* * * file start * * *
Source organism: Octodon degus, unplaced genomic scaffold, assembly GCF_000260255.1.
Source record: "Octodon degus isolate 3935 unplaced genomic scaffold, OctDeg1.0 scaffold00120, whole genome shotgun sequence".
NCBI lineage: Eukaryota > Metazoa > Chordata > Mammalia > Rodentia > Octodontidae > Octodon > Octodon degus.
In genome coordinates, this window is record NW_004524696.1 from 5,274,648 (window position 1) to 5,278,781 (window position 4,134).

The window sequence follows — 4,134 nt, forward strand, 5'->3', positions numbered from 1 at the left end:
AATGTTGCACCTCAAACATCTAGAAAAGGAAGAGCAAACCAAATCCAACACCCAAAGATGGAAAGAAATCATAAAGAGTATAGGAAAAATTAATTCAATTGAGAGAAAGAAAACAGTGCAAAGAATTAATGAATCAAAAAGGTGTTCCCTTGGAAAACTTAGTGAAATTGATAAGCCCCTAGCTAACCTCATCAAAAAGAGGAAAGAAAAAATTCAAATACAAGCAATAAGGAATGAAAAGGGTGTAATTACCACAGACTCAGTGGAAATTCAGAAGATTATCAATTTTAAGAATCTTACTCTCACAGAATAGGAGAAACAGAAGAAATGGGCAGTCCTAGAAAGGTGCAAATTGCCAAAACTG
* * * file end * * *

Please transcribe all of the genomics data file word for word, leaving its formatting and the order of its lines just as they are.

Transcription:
Source organism: Octodon degus, unplaced genomic scaffold, assembly GCF_000260255.1.
Source record: "Octodon degus isolate 3935 unplaced genomic scaffold, OctDeg1.0 scaffold00120, whole genome shotgun sequence".
NCBI lineage: Eukaryota > Metazoa > Chordata > Mammalia > Rodentia > Octodontidae > Octodon > Octodon degus.
In genome coordinates, this window is record NW_004524696.1 from 5,274,648 (window position 1) to 5,278,781 (window position 4,134).

The window sequence follows — 4,134 nt, forward strand, 5'->3', positions numbered from 1 at the left end:
AATGTTGCACCTCAAACATCTAGAAAAGGAAGAGCAAACCAAATCCAACACCCAAAGATGGAAAGAAATCATAAAGAGTATAGGAAAAATTAATTCAATTGAGAGAAAGAAAACAGTGCAAAGAATTAATGAATCAAAAAGGTGTTCCCTTGGAAAACTTAGTGAAATTGATAAGCCCCTAGCTAACCTCATCAAAAAGAGGAAAGAAAAAATTCAAATACAAGCAATAAGGAATGAAAAGGGTGTAATTACCACAGACTCAGTGGAAATTCAGAAGATTATCAATTTTAAGAATCTTACTCTCACAGAATAGGAGAAACAGAAGAAATGGGCAGTCCTAGAAAGGTGCAAATTGCCAAAACTG